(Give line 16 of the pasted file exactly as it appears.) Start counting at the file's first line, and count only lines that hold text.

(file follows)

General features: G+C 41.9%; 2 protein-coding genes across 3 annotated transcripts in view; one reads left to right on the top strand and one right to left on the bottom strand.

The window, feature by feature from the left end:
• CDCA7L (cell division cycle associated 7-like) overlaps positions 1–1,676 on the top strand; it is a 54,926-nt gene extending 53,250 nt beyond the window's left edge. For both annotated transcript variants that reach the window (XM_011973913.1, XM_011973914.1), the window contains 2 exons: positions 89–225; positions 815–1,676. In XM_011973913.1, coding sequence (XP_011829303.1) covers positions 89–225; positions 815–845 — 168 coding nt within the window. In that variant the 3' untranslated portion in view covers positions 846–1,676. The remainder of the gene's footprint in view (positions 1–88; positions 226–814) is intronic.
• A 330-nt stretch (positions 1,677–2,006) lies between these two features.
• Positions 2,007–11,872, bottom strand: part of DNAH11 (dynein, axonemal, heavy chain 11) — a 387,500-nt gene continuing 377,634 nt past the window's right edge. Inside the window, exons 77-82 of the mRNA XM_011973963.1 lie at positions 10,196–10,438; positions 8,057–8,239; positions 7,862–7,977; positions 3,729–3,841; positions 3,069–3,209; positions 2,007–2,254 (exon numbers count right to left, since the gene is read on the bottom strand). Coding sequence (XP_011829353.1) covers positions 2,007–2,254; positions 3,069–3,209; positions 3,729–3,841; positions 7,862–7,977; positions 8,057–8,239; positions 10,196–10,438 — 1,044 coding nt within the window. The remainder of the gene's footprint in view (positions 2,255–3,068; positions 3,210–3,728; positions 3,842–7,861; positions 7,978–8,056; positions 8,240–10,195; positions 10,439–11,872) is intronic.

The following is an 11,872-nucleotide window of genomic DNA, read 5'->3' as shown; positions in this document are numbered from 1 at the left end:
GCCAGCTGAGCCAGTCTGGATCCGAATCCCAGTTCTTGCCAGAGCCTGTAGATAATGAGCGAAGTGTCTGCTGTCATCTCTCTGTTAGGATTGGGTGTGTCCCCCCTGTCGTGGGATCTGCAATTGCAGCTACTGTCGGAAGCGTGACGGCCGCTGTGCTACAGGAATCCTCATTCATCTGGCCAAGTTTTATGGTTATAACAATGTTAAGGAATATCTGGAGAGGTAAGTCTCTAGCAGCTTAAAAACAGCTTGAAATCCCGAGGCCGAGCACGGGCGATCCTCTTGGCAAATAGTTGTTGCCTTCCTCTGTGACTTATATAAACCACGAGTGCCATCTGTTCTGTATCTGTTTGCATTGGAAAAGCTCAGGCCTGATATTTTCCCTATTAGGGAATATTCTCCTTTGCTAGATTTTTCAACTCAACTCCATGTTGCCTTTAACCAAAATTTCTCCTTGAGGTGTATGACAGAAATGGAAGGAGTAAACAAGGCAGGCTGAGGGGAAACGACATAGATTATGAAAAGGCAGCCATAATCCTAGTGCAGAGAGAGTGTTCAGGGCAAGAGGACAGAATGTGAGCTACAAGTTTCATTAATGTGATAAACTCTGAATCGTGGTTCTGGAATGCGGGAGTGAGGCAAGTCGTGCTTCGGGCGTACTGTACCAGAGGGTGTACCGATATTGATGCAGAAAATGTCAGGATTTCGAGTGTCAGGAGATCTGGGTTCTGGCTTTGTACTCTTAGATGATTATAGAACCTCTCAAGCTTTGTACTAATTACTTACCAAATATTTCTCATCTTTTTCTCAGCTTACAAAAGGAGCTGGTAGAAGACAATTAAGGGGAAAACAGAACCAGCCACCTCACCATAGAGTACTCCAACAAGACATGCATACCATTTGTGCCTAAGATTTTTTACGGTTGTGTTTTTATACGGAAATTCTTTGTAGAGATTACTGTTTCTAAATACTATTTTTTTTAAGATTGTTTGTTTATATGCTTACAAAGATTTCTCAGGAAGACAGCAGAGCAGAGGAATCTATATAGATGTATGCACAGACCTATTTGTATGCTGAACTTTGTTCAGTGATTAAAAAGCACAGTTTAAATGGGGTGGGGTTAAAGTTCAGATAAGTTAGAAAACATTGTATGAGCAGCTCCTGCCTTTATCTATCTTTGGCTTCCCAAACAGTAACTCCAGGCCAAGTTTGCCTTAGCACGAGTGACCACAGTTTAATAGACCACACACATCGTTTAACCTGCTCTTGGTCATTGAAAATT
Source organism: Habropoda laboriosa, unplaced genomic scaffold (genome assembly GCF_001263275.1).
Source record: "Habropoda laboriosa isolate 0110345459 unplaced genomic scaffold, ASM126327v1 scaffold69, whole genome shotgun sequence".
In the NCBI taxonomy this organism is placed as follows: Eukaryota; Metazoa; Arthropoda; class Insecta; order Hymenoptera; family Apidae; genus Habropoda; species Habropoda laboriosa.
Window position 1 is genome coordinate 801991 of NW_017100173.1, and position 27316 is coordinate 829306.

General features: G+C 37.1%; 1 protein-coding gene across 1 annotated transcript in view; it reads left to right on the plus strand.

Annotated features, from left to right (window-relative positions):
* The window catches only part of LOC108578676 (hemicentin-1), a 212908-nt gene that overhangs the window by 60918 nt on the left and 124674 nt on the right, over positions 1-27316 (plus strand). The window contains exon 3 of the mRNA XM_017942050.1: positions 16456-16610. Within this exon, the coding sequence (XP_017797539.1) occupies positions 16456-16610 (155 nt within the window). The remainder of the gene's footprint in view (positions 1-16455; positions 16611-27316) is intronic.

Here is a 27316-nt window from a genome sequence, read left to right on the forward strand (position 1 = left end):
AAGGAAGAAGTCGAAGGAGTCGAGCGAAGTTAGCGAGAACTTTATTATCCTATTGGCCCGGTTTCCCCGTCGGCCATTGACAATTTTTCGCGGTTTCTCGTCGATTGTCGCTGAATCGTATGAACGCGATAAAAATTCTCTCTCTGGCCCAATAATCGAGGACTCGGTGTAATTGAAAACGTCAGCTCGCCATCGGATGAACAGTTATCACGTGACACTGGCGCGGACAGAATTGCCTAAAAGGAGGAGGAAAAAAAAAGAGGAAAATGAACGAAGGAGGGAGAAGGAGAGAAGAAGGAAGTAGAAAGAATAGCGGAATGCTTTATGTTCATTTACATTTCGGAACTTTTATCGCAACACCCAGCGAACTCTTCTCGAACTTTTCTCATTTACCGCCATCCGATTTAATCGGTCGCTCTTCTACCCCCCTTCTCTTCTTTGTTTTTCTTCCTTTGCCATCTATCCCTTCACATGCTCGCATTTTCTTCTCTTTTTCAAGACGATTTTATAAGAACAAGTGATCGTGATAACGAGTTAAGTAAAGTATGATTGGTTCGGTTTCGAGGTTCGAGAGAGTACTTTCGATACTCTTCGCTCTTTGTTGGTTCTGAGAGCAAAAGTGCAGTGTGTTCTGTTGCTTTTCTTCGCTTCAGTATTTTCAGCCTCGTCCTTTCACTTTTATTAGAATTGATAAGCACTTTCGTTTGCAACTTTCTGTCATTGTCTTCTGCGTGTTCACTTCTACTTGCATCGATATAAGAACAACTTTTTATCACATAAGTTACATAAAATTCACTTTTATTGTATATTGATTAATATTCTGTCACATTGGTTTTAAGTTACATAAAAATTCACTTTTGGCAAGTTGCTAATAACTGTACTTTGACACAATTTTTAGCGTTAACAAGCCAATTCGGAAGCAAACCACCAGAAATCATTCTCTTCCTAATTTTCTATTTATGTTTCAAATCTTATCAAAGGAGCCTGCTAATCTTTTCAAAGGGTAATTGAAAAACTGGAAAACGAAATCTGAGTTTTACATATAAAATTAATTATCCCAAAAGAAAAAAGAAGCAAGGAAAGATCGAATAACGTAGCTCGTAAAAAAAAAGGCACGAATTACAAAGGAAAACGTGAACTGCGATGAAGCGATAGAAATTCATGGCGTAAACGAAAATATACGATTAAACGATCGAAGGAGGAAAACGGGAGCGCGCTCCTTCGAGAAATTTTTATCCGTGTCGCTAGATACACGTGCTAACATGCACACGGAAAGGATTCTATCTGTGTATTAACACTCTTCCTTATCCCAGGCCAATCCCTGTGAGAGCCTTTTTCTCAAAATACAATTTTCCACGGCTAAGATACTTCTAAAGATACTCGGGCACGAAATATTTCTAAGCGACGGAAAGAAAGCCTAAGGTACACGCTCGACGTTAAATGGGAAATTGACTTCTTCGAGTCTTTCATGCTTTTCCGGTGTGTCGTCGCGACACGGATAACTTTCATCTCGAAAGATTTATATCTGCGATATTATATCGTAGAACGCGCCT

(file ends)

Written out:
AAGGAAGAAGTCGAAGGAGTCGAGCGAAGTTAGCGAGAACTTTATTATCCTATTGGCCCGGTTTCCCCGTCGGCCATTGACAATTTTTCGCGGTTTCTCGTCGATTGTCGCTGAATCGTATGAACGCGATAAAAATTCTCTCTCTGGCCCAATAATCGAGGACTCGGTGTAATTGAAAACGTCAGCTCGCCATCGGATGAACAGTTATCACGTGACACTGGCGCGGACAGAATTGCCTAAAAGGAGGAGGAAAAAAAAAGAGGAAAATGAACGAAGGAGGGAGAAGGAGAGAAGAAGGAAGTAGAAAGAATAGCGGAATGCTTTATGTTCATTTACATTTCGGAACTTTTATCGCAACACCCAGCGAACTCTTCTCGAACTTTTCTCATTTACCGCCATCCGATTTAATCGGTCGCTCTTCTACCCCCCTTCTCTTCTTTGTTTTTCTTCCTTTGCCATCTATCCCTTCACATGCTCGCATTTTCTTCTCTTTTTCAAGACGATTTTATAAGAACAAGTGATCGTGATAACGAGTTAAGTAAAGTATGATTGGTTCGGTTTCGAGGTTCGAGAGAGTACTTTCGATACTCTTCGCTCTTTGTTGGTTCTGAGAGCAAAAGTGCAGTGTGTTCTGTTGCTTTTCTTCGCTTCAGTATTTTCAGCCTCGTCCTTTCACTTTTATTAGAATTGATAAGCACTTTCGTTTGCAACTTTCTGTCATTGTCTTCTGCGTGTTCACTTCTACTTGCATCGATATAAGAACAACTTTTTATCACATAAGTTACATAAAATTCACTTTTATTGTATATTGATTAATATTCTGTCACATTGGTTTTAAGTTACATAAAAATTCACTTTTGGCAAGTTGCTAATAACTGTACTTTGACACAATTTTTAGCGTTAACAAGCCAATTCGGAAGCAAACCACCAGAAATCATTCTCTTCCTAATTTTCTATTTATGTTTCAAATCTTATCAAAGGAGCCTGCTAATCTTTTCAAAGGGTAATTGAAAAACTGGAAAACGAAATCTGAGTTTTACATATAAAATTAATTATCCCAAAAGAAAAAAGAAGCAAGGAAAGATCGAATAACGTAGCTCGTAAAAAAAAAGGCACGAATTACAAAGGAAAACGTGAACTGCGATGAAGCGATAGAAATTCATGGCGTAAACGAAAATATACGATTAAACGATCGAAGGAGGAAAACGGGAGCGCGCTCCTTCGAGAAATTTTTATCCGTGTCGCTAGATACACGTGCTAACATGCACACGGAAAGGATTCTATCTGTGTATTAACACTCTTCCTTATCCCAGGCCAATCCCTGTGAGAGCCTTTTTCTCAAAATACAATTTTCCACGGCTAAGATACTTCTAAAGATACTCGGGCACGAAATATTTCTAAGCGACGGAAAGAAAGCCTAAGGTACACGCTCGACGTTAAATGGGAAATTGACTTCTTCGAGTCTTTCATGCTTTTCCGGTGTGTCGTCGCGACACGGATAACTTTCATCTCGAAAGATTTATATCTGCGATATTATATCGTAGAACGCGCCT